New on-demand fitness workouts: There’s no excuse for missing a sweat


Boutique fitness studios seem to be sprouting up everywhere, but people may still have trouble getting to one. In tandem with the boom in trendy bricks-and-mortar places to work out, fitness pros are bringing the classes to you, creating live-streaming and on-demand workouts that can be accessed while traveling, during a quiet moment at the office, or in a corner of your living room. Some are put out by well-known fitness brands, others feature a composite of classes and trainers.

All are designed to make sure that when it comes to exercising, there’s no excuse for not showing up. Here are a few of our favorites:

LEKfit, the Hancock Park-based fitness studio (Emmy Rossum and Busy Philipps are devotees) this month launched its “Jetset” series, offering subscribers “a series of full-body workouts that can be done anytime, anywhere, and with no equipment needed,” said founder Lauren Kleban.


The Jetset workouts range from 10 to 30 minutes in length, and join the studio’s existing on-demand subscription platform, which also adds two new 50-minute full-body workout classes a week. The studio’s in-person classes typically cost $30 to $35 each.

Kleban said the platform was a natural evolution after she was asked to do Skype and FaceTime workouts for people who couldn’t make it in. Also currently available for free: a six-minute workout on Instagram Live every Tuesday.

“People want that in-studio experience even if they can’t get to a class,” she said. “When we get busy, one of the first things we stop prioritizing is working out. We’ve taken steps to make sure our workouts are conducive to being done in a small apartment or hotel room.” Some 300 videos can be accessed on various devices.

Info: First week is free, thereafter $19.99 monthly.

In developing her wellness app, Sanity + Self’s co-founder and chief executive, Meng Li, used research that showed that the average mother had 17 minutes a day to herself.

The app, which launched at the end of June, is directed largely toward women and offers content encompassing meditation, fitness and personal growth. Examples include a “Feel Fabulous 5K” that helps women prepare for a race, 15-minute HIIT workouts, visualizations to bring on better sleep and useful prompts in time management.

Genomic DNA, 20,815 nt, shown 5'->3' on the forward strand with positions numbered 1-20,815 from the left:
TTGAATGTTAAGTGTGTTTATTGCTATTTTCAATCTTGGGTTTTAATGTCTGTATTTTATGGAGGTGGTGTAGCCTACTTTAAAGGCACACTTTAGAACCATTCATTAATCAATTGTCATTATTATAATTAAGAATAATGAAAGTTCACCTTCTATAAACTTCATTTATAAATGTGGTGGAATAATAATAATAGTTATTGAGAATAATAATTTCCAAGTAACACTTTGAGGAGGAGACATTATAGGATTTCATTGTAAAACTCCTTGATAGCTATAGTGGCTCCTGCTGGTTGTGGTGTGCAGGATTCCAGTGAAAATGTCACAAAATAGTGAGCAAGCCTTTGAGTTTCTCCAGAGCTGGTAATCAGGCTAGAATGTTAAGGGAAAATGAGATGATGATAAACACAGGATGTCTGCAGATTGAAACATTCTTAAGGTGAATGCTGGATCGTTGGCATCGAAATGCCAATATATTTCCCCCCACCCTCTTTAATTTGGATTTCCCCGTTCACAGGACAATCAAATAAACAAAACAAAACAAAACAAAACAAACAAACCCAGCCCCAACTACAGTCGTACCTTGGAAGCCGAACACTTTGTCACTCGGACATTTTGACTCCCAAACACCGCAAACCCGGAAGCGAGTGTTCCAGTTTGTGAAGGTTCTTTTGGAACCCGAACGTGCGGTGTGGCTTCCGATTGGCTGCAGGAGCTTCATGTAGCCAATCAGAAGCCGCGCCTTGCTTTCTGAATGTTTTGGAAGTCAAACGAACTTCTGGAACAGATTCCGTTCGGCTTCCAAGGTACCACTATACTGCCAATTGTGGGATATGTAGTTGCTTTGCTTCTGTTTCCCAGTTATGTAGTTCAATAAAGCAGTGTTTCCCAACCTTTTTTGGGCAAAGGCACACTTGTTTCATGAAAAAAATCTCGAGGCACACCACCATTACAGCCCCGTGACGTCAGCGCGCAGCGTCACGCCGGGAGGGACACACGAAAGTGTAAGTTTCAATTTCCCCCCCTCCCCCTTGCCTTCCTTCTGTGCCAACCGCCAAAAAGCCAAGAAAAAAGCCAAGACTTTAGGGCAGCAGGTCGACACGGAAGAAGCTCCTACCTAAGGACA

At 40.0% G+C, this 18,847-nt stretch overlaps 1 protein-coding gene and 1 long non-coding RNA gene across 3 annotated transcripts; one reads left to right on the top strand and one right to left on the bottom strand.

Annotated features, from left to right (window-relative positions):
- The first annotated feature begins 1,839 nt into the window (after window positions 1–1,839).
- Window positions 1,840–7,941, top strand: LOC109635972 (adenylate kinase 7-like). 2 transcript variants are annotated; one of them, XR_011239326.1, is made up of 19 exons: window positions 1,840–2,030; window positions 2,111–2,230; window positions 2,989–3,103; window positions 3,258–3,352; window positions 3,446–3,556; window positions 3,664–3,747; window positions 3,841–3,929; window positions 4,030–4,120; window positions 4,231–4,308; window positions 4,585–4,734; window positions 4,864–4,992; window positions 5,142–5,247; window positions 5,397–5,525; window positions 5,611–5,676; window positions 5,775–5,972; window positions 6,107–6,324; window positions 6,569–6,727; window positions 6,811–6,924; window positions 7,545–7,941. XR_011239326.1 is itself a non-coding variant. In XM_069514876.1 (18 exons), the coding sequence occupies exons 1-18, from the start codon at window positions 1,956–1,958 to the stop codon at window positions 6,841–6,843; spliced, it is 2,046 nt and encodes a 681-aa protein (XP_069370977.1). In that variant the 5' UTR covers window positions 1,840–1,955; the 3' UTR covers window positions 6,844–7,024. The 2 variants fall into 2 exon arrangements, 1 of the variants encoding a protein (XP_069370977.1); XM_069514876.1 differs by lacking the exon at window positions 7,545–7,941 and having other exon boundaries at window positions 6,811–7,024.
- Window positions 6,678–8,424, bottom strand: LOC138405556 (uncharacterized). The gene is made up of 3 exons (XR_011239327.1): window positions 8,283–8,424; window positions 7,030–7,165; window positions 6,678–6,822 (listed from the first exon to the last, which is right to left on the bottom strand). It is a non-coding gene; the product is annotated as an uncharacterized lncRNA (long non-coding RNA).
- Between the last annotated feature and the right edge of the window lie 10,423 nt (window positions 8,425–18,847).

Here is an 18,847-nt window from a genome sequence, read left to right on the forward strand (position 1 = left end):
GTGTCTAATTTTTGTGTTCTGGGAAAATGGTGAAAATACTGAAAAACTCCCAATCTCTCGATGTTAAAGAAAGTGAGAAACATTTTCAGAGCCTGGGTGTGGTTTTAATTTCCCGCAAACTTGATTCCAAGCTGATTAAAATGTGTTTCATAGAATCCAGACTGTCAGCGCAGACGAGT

“You can always have it on hand as a reminder to meditate, stretch, get up and move,” said Li. “We wanted to make it easier for overwhelmed women to take care of themselves, combining everything they need for mind and body into one app.”

Info: Free to download. Premium content is $10 a month.

CorePower Yoga in late July launched an app to bring its brand of fitness to people who have trouble making it into a class, as well as those exploring yoga for the first time, said company executive Tess Roering.

“We want people to be able to do yoga on their own time and in their own place,” she said. The on-demand content — currently at 70 different videos — is in keeping with the style of the classes at the 186 CorePower studios around the country, which Roering describes as “a mix of a really intense physical workout and the mindfulness of yoga.” The app offers 20 to 60 minute classes. There are also focused offerings, such as drills to get into handstands, or advice on how to modify poses for pregnancy.

Info: First week is free, thereafter $19.99 a month.

And launching in October is Neo U, a fitness app designed to bring the workouts of popular trainers from Miami, New York and Los Angeles to a mass audience.


“There are thousands of great trainers who don’t have a way to get their workouts to consumers,” said co-founder Nathan Forster. The videos on the app, which will launch on Oct. 15, are being shot at Neo U’s 20,000-square-foot studio in New York, which serves as a regular gym. Classes will also be streamed through the app. Forster said Neo U would launch with 50 hours of content spanning about 15 fitness formats, from cardio to boxing to yoga, and running from 15 to 60 minutes.

“We cover all the major bases,” he said, adding that customers can find on-demand videos to match fitness equipment they have on hand.

Info: $34.99 a month or a 24-hour pass for $5.


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